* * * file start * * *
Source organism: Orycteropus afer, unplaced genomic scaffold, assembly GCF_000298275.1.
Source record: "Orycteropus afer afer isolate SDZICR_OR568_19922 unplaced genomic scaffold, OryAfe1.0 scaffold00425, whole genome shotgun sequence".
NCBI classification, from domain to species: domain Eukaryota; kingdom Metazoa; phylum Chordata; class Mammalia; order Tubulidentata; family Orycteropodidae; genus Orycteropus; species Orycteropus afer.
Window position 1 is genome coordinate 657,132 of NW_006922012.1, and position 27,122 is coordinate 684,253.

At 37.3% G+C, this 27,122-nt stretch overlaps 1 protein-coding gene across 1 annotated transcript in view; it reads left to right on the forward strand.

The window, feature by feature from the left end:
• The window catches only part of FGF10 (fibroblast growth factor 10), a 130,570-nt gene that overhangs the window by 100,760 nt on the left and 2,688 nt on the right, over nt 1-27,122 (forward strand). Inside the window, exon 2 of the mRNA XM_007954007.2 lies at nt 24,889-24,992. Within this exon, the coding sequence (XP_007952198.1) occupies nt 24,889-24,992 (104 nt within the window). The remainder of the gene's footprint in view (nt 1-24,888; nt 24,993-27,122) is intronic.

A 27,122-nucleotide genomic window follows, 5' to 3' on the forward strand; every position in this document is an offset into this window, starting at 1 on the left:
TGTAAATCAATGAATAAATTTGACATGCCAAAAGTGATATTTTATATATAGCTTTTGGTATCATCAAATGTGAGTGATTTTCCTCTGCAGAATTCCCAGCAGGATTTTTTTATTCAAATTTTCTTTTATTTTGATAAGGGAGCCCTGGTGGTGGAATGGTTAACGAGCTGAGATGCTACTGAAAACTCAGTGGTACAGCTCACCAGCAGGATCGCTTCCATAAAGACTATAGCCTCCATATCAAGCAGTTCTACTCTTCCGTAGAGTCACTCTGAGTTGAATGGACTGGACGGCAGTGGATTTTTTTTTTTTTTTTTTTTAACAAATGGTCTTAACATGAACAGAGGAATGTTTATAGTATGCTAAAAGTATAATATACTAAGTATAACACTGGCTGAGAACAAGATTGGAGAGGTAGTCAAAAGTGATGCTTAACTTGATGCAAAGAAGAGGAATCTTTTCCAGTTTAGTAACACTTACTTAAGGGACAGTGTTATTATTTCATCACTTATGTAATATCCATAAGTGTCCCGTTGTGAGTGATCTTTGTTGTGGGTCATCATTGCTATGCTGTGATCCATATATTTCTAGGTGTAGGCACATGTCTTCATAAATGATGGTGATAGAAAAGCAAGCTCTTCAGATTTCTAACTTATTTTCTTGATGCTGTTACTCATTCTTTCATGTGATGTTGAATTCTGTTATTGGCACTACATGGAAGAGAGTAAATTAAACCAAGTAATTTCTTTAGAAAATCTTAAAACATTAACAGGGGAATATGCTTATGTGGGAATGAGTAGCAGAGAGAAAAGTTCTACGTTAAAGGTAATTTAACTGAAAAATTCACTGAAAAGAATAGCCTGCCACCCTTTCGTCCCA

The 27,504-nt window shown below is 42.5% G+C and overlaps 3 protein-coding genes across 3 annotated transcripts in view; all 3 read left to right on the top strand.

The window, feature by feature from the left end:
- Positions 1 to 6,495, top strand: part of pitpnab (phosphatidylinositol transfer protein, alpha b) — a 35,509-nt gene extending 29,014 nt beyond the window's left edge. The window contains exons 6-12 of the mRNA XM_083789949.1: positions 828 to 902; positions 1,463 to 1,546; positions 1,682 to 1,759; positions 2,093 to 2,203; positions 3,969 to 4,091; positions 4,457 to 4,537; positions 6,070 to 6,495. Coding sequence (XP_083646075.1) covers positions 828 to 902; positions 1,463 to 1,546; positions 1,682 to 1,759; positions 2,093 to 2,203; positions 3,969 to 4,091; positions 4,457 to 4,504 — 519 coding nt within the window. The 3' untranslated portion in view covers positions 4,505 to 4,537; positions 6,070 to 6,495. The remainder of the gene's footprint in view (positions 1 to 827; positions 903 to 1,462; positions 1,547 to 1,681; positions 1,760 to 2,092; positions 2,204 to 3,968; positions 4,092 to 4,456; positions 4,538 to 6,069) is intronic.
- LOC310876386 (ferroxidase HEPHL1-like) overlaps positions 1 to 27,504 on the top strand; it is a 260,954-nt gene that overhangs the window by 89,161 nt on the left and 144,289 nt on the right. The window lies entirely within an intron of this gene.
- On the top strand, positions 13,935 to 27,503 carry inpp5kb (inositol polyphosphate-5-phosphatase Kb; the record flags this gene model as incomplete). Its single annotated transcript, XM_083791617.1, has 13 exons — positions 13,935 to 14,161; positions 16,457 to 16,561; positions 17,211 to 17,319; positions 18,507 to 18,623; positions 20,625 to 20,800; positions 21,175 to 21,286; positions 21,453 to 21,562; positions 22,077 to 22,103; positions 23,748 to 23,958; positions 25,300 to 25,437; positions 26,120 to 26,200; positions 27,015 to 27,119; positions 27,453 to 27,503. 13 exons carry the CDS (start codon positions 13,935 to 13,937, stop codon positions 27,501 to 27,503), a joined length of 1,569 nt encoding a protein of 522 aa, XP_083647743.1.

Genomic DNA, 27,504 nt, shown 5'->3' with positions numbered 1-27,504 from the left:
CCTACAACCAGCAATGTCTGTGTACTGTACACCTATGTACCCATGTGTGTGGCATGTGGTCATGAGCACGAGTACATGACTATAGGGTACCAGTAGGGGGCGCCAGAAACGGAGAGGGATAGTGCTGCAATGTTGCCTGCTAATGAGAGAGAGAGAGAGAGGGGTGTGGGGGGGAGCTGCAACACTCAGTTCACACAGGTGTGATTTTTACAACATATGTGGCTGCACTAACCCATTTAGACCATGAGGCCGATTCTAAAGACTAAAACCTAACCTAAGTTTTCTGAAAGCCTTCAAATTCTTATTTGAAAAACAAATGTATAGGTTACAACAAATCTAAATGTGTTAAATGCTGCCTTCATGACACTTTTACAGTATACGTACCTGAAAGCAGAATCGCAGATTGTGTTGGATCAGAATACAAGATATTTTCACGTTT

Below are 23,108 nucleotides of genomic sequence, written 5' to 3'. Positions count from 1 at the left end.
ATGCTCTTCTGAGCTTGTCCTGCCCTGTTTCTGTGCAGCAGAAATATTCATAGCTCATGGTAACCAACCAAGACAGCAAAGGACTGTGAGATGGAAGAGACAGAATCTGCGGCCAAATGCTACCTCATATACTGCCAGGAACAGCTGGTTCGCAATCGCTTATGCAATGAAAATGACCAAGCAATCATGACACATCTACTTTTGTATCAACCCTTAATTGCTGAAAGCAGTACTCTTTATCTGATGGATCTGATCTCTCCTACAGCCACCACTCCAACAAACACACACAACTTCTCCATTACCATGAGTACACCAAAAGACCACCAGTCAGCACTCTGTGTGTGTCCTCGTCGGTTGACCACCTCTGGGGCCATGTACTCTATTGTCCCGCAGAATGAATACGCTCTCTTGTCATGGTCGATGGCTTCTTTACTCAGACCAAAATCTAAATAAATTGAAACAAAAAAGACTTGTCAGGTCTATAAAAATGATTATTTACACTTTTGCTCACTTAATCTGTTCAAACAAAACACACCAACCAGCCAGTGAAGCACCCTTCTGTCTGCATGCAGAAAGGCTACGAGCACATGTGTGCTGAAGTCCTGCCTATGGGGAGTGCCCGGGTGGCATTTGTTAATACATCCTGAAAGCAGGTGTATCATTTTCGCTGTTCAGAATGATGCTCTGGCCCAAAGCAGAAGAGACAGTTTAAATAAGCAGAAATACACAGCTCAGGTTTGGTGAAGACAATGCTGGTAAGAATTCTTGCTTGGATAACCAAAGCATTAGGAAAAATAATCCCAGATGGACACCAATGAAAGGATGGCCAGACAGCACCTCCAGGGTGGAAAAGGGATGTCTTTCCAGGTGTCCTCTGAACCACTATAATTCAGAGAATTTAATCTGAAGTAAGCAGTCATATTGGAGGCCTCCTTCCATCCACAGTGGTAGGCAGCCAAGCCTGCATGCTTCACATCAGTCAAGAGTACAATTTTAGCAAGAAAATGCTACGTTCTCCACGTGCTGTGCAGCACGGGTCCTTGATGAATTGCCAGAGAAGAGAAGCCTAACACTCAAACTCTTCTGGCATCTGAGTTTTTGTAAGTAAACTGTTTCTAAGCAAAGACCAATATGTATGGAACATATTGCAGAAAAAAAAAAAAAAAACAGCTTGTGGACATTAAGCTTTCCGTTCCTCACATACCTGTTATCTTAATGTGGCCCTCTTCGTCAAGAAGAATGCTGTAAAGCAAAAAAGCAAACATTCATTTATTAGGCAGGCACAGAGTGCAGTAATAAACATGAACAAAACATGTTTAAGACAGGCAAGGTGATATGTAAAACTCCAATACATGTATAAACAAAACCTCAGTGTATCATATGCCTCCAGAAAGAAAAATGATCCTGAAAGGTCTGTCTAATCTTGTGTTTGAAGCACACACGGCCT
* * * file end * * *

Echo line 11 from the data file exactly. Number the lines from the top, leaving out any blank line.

The window, feature by feature from the left end: